• 40
[Warning: Reflection ahead]
I can’t remember anyone every saying anything nice about 40. Growing up, it was always something to be dreaded, the subject of lame Hallmark cards featuring grim reapers and “over the hill” jokes. My earliest thoughts of considering about what it might be like to be 40 are all tied up with a 1980s cultural conversation about aging rockers. Wasn’t it, maybe, after all, a little embarrassing for the Rolling Stones to be prancing about the stage in their forties? What is rock and roll if not the music of youthful rebellion, etc., etc., ad nauseum. 
Truth is, I didn’t think all that much about turning 40 until about a year ago, when it started to feel imminent, maybe even unavoidable. My last check-up found me in great shape, having recently dropped about 30 pounds and I always look both ways before crossing the street. And today I made it to that landmark. And, you know what? It doesn’t feel bad at all. In fact, it feels pretty good. I’m going into it with a happy marriage, a cheery toddler, and a sense of possibility. My career recently took an unexpected turn, but after a few weeks away I now think of that in terms of conversations I don’t have to have, burdens I don’t have to shoulder, and opportunities I can now explore. It’s scary but exciting. I’ve spent my career watching, listening, thinking, connecting, and helping likeminded colleagues do the same. I’m confident those skills will transfer elsewhere.
And if I can take a moment to be self-indulgent—and I think the occasion warrants it, if any—I feel better than I have in a long time: loved by my family, confident in my professional abilities, secure that I conduct myself personally with care and integrity, and ready for whatever the next decade brings. I’ve heard fifty’s not so bad either.

    40

    [Warning: Reflection ahead]

    I can’t remember anyone every saying anything nice about 40. Growing up, it was always something to be dreaded, the subject of lame Hallmark cards featuring grim reapers and “over the hill” jokes. My earliest thoughts of considering about what it might be like to be 40 are all tied up with a 1980s cultural conversation about aging rockers. Wasn’t it, maybe, after all, a little embarrassing for the Rolling Stones to be prancing about the stage in their forties? What is rock and roll if not the music of youthful rebellion, etc., etc., ad nauseum.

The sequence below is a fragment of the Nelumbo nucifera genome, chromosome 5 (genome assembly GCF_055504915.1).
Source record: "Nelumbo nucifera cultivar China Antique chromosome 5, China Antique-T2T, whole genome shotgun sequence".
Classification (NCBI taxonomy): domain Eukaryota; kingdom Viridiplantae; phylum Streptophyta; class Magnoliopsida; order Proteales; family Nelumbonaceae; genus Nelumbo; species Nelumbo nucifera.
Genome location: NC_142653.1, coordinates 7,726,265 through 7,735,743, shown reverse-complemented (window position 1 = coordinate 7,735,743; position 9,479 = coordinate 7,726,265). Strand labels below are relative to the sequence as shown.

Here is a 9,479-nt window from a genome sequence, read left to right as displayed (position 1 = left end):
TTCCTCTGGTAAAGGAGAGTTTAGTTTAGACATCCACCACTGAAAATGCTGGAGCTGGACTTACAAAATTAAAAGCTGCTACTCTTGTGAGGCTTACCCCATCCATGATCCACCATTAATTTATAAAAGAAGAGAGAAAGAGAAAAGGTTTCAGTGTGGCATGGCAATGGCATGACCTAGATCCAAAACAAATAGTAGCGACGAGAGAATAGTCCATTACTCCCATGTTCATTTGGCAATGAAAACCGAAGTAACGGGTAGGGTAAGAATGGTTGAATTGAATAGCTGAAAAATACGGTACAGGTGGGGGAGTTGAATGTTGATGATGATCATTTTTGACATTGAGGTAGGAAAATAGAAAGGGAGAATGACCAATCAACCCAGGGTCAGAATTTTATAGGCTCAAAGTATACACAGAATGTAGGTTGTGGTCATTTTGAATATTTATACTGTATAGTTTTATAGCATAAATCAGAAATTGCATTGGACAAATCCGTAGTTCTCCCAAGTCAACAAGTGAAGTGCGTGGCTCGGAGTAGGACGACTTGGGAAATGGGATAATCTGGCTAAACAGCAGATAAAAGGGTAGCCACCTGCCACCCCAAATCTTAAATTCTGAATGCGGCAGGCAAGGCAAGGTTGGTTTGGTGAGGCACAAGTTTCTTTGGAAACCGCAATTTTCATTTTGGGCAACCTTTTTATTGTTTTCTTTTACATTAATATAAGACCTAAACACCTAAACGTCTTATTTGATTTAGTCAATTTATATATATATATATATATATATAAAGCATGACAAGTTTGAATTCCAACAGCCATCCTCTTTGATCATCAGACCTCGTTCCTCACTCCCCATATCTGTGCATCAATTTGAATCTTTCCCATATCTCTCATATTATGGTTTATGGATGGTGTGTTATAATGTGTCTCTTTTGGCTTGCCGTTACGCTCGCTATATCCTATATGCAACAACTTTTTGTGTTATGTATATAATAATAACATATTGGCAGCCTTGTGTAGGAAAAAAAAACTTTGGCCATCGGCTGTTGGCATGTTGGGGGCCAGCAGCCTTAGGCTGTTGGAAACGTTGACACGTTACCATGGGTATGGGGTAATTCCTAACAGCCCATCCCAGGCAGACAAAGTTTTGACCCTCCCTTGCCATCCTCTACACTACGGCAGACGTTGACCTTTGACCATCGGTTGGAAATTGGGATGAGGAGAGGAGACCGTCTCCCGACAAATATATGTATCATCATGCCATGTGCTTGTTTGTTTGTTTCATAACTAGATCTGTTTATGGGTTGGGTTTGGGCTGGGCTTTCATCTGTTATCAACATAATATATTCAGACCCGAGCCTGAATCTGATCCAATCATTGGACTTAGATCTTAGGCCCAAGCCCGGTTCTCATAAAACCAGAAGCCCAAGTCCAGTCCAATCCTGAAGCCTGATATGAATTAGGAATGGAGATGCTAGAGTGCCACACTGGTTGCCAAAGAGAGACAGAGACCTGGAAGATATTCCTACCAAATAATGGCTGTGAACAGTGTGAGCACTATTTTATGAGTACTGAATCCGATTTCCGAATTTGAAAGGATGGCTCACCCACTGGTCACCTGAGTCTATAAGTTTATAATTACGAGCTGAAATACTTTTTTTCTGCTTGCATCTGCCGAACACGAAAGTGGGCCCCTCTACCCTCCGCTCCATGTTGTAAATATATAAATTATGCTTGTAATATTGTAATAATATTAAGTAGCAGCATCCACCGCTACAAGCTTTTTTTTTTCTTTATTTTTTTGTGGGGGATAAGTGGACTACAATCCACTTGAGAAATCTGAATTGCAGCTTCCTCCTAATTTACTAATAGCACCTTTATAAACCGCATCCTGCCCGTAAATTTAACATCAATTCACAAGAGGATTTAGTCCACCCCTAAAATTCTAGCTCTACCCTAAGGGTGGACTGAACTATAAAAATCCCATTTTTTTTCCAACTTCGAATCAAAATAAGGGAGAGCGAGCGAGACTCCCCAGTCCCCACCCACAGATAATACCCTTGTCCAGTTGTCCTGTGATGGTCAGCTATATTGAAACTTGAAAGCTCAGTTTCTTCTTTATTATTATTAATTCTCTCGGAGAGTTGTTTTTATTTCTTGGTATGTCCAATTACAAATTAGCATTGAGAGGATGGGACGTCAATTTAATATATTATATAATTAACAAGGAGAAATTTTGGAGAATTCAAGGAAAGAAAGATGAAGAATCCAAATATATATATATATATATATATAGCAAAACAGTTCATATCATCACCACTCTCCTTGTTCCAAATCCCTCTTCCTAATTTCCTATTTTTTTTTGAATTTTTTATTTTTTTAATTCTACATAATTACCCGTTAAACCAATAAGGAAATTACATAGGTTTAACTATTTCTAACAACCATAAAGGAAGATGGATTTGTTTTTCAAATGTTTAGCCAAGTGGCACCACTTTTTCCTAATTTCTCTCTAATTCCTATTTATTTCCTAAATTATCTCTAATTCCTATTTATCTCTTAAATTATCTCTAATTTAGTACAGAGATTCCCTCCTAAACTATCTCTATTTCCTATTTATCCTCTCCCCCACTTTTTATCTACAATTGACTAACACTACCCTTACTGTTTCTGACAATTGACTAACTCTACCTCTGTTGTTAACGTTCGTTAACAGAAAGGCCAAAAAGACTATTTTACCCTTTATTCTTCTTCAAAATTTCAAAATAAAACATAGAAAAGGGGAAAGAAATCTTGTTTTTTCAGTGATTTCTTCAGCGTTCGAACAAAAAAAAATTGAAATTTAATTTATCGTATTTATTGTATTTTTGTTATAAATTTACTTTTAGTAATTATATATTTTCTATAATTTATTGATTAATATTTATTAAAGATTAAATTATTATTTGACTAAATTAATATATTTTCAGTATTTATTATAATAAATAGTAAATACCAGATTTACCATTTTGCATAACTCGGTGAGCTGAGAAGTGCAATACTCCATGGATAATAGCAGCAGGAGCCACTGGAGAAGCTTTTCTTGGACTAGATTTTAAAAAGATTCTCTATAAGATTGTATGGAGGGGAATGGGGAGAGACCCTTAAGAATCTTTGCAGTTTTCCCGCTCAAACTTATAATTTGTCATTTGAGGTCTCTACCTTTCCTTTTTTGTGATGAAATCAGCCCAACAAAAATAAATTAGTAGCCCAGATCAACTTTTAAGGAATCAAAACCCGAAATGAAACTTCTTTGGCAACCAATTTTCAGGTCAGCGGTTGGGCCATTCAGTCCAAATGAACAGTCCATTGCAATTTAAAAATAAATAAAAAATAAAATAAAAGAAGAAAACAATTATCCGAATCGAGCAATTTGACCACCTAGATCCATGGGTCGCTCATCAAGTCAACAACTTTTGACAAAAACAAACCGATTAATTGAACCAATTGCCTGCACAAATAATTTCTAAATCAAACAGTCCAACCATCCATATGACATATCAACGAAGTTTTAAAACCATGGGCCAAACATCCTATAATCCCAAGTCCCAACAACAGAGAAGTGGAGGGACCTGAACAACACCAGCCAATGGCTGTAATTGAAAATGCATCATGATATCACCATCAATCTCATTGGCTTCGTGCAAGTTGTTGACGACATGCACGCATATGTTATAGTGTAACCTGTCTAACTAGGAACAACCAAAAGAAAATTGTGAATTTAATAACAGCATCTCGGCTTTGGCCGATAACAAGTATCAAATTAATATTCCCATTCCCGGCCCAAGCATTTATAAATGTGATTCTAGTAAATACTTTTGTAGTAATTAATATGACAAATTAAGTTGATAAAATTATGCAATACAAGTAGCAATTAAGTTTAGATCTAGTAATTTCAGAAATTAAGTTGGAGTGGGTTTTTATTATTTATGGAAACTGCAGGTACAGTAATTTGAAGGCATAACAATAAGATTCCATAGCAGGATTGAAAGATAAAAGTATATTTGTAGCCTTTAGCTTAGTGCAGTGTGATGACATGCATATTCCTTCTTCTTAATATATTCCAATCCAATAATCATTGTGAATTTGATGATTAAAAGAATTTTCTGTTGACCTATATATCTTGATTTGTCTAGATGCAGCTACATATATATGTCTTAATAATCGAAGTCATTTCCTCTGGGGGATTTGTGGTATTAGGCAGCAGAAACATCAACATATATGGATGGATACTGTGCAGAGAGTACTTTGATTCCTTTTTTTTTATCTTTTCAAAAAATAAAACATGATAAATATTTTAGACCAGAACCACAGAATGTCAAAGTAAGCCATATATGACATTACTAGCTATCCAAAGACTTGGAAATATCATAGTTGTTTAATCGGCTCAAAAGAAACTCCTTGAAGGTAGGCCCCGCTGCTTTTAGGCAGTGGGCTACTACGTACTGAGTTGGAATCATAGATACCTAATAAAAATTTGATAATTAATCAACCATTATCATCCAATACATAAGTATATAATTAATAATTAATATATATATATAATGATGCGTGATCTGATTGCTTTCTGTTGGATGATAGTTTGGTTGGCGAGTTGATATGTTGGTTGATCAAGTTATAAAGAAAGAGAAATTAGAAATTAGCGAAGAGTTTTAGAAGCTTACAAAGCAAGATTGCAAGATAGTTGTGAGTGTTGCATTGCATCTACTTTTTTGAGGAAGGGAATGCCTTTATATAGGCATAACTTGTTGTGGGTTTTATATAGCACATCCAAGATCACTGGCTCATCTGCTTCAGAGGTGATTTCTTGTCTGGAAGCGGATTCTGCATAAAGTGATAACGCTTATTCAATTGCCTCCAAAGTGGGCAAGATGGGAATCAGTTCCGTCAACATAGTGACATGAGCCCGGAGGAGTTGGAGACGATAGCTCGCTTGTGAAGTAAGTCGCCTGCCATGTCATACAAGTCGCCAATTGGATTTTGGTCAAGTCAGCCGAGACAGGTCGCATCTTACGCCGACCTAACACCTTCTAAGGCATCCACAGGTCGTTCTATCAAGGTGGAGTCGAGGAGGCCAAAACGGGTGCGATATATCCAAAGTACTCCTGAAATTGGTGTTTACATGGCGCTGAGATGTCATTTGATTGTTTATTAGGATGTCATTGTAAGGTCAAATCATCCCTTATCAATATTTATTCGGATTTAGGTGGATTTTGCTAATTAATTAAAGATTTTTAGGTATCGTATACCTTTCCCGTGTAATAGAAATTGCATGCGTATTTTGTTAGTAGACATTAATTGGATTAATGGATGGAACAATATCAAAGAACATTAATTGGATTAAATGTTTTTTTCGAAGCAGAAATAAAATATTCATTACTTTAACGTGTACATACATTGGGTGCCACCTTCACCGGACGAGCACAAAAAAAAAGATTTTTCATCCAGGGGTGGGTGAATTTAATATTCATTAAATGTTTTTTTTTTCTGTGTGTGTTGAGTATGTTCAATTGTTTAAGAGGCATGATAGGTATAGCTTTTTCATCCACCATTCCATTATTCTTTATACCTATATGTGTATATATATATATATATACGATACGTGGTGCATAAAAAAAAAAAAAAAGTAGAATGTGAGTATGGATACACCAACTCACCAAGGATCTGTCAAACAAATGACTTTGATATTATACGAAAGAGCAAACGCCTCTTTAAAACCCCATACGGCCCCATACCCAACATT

Truth is, I didn’t think all that much about turning 40 until about a year ago, when it started to feel imminent, maybe even unavoidable. My last check-up found me in great shape, having recently dropped about 30 pounds and I always look both ways before crossing the street. And today I made it to that landmark. And, you know what? It doesn’t feel bad at all. In fact, it feels pretty good. I’m going into it with a happy marriage, a cheery toddler, and a sense of possibility. My career recently took an unexpected turn, but after a few weeks away I now think of that in terms of conversations I don’t have to have, burdens I don’t have to shoulder, and opportunities I can now explore. It’s scary but exciting. I’ve spent my career watching, listening, thinking, connecting, and helping likeminded colleagues do the same. I’m confident those skills will transfer elsewhere.

    And if I can take a moment to be self-indulgent—and I think the occasion warrants it, if any—I feel better than I have in a long time: loved by my family, confident in my professional abilities, secure that I conduct myself personally with care and integrity, and ready for whatever the next decade brings. I’ve heard fifty’s not so bad either.

    Dec
    28
    2012

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Untitled Keith Phipps Project

Stumble past the record store, end up at the movies

kphipps3000@gmail.com